Big joint-venture arable farming groups saw establishment and harvest costs fall last year, despite serious increases in the cost of fertiliser and fuel.
Speaking at the Joint Venture Farming Group’s annual conference this week, rural business consultant Jamie Gwatkin said the businesses that benchmarked their data within the group had seen their harvest and establishment costs for growing wheat actually fall from £157/ha (£64/acre) to just under £155/ha (£63/acre). Oilseed rape costs fell from £142/ha (£57/ha) to £130/ha (£52./acre). He said this was mainly due to more efficient use of machinery.
Meanwhile, the gap between the top and bottom-performing groups saw establishment and harvest costs for oilseed rape widen to 34%, or £37/ha (£15/acre). On wheat it was 17%, equivalent to £24/ha (£10/acre).
Although wheat prices had more than doubled since last year, Mr Gwatkin said the big joint-venture businesses had seen many other costs rise, too. Clearest had been the punitive effects of red diesel price hikes, which meant that farmers should now budget at 50p/litre, compared with just 26p/litre in 2005, Mr Gwatkin said. “Machinery costs are up – that’s mainly driven by fuel – but admin and finance costs are also up compared with 2006”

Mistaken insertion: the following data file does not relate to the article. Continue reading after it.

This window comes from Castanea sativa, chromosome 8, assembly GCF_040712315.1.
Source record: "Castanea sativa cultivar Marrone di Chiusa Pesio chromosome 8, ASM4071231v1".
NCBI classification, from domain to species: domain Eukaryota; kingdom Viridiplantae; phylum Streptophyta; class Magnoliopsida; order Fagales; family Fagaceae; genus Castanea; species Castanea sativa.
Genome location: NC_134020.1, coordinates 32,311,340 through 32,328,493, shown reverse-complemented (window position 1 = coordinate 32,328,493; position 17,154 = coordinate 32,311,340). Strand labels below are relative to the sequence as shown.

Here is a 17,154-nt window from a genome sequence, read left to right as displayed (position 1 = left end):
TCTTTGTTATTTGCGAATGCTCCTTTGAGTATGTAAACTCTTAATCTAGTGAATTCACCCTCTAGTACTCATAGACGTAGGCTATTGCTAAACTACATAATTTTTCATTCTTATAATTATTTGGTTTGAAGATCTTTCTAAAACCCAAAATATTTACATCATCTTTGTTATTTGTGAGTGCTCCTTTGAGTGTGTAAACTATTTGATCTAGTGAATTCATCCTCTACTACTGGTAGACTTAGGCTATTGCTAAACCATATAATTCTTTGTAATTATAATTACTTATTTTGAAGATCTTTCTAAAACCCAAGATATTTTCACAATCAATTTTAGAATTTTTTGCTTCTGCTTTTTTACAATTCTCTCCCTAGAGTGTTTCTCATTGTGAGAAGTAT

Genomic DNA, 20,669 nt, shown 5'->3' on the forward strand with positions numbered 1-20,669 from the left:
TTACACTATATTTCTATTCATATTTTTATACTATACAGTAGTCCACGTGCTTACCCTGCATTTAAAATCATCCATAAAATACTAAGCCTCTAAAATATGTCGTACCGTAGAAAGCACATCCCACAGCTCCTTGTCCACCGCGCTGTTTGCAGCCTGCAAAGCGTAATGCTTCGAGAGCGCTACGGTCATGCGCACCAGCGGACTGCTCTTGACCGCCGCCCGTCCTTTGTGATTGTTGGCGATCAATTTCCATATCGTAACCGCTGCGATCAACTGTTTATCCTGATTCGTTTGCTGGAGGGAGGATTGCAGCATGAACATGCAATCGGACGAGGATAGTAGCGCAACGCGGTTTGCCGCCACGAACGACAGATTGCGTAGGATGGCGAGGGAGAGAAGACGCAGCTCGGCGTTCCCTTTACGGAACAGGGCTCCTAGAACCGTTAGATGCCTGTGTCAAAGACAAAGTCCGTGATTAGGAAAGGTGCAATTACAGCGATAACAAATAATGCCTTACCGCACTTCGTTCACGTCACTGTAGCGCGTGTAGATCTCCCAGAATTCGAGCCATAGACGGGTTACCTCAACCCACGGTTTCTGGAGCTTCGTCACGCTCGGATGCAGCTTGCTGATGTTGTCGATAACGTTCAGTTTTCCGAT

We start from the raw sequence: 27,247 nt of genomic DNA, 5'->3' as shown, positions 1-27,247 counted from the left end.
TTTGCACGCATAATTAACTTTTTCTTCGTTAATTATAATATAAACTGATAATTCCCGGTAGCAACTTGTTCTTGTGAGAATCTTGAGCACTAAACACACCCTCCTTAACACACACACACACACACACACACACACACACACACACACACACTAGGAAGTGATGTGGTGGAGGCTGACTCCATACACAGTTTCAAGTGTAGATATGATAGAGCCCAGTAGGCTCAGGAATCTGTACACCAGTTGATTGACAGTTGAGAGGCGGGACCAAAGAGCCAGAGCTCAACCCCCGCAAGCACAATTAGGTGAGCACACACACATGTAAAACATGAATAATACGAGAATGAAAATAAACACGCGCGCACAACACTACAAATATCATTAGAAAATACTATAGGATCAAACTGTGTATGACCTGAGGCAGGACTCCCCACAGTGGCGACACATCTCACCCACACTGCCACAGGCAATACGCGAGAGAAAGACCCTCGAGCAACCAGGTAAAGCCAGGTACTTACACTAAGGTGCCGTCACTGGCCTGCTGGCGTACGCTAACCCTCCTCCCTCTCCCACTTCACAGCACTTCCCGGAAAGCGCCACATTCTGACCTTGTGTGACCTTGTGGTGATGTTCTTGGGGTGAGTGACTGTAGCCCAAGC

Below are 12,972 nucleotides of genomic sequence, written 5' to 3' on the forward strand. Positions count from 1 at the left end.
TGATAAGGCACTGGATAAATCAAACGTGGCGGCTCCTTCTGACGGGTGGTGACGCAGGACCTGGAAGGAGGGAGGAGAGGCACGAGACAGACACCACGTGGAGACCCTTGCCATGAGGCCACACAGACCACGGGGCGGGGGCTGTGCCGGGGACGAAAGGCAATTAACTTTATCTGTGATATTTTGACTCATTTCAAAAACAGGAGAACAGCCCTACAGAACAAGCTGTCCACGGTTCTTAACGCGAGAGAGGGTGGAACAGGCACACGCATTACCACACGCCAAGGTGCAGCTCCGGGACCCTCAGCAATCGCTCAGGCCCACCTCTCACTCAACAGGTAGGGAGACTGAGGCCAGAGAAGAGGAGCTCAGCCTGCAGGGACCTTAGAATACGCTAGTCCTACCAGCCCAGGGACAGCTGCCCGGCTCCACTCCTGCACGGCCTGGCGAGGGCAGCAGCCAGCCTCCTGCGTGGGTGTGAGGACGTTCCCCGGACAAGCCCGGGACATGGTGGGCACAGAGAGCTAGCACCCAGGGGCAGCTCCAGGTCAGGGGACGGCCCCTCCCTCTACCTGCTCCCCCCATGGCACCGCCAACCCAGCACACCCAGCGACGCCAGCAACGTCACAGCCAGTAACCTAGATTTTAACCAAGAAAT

But the joint-venture groups had been able to achieve big cost savings in diesel usage – up to £17,000 a year in one case – by more efficient use of combine harvesters and other machinery.
And the higher cost of diesel had begun to alter conventional contracting or contract-farming agreements, Mr Gwatkin said. “Don’t underestimate the figures involved if a contractor wants the farmer to supply the diesel to run his combine.”
Managing higher input costs within the joint venture groups had led them to reappraise the case for hiring a combine over owning one, he said. “We’re also looking at cultivation techniques and individual machines to reduce fuel useage.”
The 16 groups contributing data to the Joint Venture Farming Group, now in its third year of collecting precise farm management information, account for more than 23,000ha (57,000 acres), of which nearly 75% is in wheat or oilseed rape.
Farmers should also begin preparing budgets on a “£/t produced” basis rather than just measuring costs or income per acre, Mr Gwatkin said. “For instance, in 2007, wheat yields were down – 12% on average across the group – so while output per acre was up, costs per tonne were actually higher.”
For more information or to obtain some free benchmark data from within the Joint Venture Farming Group, visit www.jvfg.co.uk